Culture

2021 is the year electric blankets are cool again

Today’s plug-in blankets are not the overheating, fire-starting throws that gave your grandmother anxiety back in the day

The urbanite spins a record on the turntable and shakes a cocktail under the soft light of an Edison bulb. Drive-in movie theatres are closed for the season, so what will it be tonight? Maybe a jigsaw puzzle or vintage video games.

All kinds of retro home comforts have kept us cozier during a year of so many nights in. With a long winter ahead, we reckon the humble electric blanket could complete the picture.

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The product was once enough of a household fixture to put Blanky, with his temperature-knob nose, in the ensemble cast of the 1987 animated movie The Brave Little Toaster. (The character is clingy and too sensitive, per the Disney Wiki, but other appliances warm up to him.) Today’s plug-in blankets are not the overheating, fire-starting throws that gave your grandmother as much anxiety as comfort in the postwar era. They’re radiation-free, come with a range of settings and turn off automatically. Only some are plaid.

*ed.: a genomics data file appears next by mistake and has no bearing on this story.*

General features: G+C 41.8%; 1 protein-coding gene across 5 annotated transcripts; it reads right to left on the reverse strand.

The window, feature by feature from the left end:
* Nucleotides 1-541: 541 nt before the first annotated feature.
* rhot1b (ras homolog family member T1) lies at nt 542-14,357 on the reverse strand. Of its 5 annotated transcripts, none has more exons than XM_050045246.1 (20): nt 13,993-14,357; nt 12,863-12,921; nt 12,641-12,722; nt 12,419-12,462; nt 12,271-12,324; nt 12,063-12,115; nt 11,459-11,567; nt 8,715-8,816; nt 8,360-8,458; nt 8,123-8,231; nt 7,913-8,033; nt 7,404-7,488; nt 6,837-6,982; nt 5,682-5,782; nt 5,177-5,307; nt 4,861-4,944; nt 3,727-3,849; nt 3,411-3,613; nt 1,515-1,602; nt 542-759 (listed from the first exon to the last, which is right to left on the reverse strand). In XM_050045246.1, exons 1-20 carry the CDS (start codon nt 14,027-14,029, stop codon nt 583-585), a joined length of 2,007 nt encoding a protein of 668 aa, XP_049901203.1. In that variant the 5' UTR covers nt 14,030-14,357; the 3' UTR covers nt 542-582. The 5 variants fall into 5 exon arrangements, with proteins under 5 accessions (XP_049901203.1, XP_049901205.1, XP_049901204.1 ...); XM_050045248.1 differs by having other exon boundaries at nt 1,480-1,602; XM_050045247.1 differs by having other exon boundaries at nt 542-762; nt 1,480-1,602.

For outdoor socializing beyond the range of a 15-foot cord, battery-operated options are emerging. These are pricey and hard to find—one recommended American product can only be found in Canada for $600. Cheaper knock-offs are dubious. (A Canadian reviewed a $30, USB-powered blanket on Amazon in November. “Garbage, don’t buy,” Helen wrote. “I’d send it back, but the cat seems to enjoy.”)

With market research reports predicting growth in the “heated bedding” sector, we predict more innovation. Until then, coming in from the cold to an old-fashioned, a Commodore 64 and a heated blanket is a vision we can get wrapped up in.